We definitely know that starting academic education too early can be detrimental to a child’s success later on.  Therefore when children are starting school at the age of 4 (and even 5) the curriculum needs to be play based with plenty of time for exploration and open ended play.

I feel like I am rambling a bit.  The point I am trying to make is that your child will be going to school soon enough.  Let his time at home be fun where he can grow and discover at his own pace.

Too Much Pressure (Parents)

Why give yourself more to do than you already have with little kids?  Some of the “lesson plans” and pictures of people’s at home preschool set up that I saw while browsing Pinterest made me feel like I wasn’t measuring up as a parent.

The effort that has gone into this is commendable.   But your child doesn’t care.  All a toddler wants is to be loved and played with (and fed of course!).  Cuddle your child, snuggle up and read books and sing songs.  When something catches her attention (a toy or otherwise) use this time to talk about whatever it may be.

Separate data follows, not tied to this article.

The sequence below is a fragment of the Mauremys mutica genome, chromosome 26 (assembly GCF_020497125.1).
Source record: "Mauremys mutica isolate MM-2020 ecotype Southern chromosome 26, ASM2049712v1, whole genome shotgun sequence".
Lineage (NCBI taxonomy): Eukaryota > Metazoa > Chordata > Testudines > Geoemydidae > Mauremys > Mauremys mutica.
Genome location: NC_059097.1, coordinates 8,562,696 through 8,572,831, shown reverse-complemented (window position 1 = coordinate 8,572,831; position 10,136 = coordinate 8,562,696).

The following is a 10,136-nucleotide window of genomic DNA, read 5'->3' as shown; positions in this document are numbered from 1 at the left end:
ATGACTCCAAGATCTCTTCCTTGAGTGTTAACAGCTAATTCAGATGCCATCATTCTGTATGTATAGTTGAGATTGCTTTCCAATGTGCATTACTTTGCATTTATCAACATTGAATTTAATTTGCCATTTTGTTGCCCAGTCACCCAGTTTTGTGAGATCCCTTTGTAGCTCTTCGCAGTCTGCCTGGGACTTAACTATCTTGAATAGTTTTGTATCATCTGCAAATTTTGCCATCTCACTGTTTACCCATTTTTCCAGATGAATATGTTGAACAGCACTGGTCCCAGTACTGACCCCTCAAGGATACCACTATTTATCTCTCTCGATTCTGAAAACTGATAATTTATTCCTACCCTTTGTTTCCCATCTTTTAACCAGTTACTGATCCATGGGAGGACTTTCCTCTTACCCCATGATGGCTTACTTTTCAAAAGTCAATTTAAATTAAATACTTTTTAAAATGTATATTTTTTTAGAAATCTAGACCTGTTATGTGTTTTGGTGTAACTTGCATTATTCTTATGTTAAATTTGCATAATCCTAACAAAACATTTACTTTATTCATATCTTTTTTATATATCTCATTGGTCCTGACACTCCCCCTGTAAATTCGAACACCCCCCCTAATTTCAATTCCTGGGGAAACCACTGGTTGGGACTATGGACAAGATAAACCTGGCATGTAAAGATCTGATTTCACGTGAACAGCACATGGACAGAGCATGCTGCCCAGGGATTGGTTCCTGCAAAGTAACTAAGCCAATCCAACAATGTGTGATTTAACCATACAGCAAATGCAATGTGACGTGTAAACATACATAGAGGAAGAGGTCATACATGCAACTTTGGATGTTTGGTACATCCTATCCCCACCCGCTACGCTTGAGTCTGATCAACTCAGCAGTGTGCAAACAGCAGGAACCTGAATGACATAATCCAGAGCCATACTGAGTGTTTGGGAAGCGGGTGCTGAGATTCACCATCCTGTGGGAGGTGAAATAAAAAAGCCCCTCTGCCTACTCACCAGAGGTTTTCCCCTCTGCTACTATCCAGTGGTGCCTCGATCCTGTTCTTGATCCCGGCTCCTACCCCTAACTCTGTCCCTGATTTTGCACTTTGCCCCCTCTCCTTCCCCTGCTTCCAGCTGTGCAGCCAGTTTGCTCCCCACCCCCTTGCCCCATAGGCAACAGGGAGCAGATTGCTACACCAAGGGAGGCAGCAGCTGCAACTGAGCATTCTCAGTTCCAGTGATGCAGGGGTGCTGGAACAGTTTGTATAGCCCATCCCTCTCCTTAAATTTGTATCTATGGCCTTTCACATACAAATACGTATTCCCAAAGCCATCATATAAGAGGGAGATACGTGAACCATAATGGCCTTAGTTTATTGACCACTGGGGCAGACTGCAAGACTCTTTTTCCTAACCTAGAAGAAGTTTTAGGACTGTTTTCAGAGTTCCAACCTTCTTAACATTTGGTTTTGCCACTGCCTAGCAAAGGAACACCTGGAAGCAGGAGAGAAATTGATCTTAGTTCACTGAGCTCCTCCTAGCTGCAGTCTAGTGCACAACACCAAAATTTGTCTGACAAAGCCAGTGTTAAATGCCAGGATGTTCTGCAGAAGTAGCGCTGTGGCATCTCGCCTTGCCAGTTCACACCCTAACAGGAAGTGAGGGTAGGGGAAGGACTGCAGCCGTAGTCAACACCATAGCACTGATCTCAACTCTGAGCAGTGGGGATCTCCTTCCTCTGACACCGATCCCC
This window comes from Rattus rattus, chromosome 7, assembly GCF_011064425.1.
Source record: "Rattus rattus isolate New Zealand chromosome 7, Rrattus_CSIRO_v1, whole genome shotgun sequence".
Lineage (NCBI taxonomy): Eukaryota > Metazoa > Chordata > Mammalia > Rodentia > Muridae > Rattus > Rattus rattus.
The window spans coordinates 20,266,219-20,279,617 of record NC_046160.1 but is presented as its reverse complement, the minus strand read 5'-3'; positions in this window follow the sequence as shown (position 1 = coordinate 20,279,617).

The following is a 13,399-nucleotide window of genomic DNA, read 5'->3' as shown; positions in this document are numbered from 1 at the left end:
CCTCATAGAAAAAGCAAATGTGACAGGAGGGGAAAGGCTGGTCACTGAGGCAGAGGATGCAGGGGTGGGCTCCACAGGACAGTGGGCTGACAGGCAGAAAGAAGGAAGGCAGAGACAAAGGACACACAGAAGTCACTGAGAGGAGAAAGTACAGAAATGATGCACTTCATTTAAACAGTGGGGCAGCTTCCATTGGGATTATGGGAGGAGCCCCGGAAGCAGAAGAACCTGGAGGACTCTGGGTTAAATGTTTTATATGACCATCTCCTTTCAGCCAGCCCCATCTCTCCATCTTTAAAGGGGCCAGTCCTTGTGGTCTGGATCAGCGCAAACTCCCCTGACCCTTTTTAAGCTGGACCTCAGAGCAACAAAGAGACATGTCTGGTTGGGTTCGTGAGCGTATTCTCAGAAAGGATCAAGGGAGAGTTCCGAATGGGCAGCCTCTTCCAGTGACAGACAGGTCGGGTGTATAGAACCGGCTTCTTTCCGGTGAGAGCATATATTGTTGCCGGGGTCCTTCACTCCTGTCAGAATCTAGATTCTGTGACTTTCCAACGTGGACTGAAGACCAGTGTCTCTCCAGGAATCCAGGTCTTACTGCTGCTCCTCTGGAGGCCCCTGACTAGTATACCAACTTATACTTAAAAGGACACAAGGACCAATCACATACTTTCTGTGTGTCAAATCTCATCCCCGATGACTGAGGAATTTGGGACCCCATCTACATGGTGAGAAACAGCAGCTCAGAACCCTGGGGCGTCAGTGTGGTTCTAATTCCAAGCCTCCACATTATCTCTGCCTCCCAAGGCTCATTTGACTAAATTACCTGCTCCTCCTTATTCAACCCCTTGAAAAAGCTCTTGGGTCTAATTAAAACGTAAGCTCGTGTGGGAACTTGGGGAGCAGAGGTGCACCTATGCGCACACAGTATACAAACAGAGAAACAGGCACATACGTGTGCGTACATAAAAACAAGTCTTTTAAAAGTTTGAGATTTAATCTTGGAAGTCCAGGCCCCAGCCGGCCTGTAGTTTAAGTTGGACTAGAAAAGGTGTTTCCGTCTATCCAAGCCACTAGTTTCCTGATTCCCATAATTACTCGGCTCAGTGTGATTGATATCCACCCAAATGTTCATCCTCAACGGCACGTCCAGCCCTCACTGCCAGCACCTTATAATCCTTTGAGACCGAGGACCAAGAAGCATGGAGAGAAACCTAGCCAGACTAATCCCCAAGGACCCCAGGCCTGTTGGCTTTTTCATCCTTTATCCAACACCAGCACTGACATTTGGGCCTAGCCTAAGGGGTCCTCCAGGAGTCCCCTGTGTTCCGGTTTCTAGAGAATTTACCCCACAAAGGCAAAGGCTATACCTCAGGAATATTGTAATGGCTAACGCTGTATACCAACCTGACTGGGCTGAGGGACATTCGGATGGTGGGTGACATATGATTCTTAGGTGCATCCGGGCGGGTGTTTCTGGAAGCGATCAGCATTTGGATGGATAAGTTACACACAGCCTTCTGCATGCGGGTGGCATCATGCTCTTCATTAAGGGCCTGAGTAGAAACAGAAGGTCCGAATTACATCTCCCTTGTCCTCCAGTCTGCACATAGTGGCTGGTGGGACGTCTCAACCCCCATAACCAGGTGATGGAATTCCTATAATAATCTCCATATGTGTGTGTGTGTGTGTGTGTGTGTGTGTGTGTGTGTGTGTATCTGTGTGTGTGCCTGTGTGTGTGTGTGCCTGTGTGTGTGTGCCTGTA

Language and learning opportunities for toddlers are everywhere, from bath time to playtime to mealtime.

Your child’s development doesn’t have to be complicated!

Why I didn't teach my toddler to read banner

What You Should Do To Facilitate Language Development & Learning At Home

While reading some of the “tot school” articles one thing that stood out to me was the reason why so many parents were claiming to set something like this up.  And that was that they felt they (and their child) were spending too much time in front of the TV or playing on a tablet.

I love that parents are becoming more aware of how much time they and their children are “plugged in” and are trying to do something about it.

This article is in no way meant to come down on these parents.  Rather, I want to point out that you can engage your child in non-tech activities without going to the extreme of setting up a preschool in your home for your child.

Here are a few ideas that might help you out.

♥ Toy exchange ♥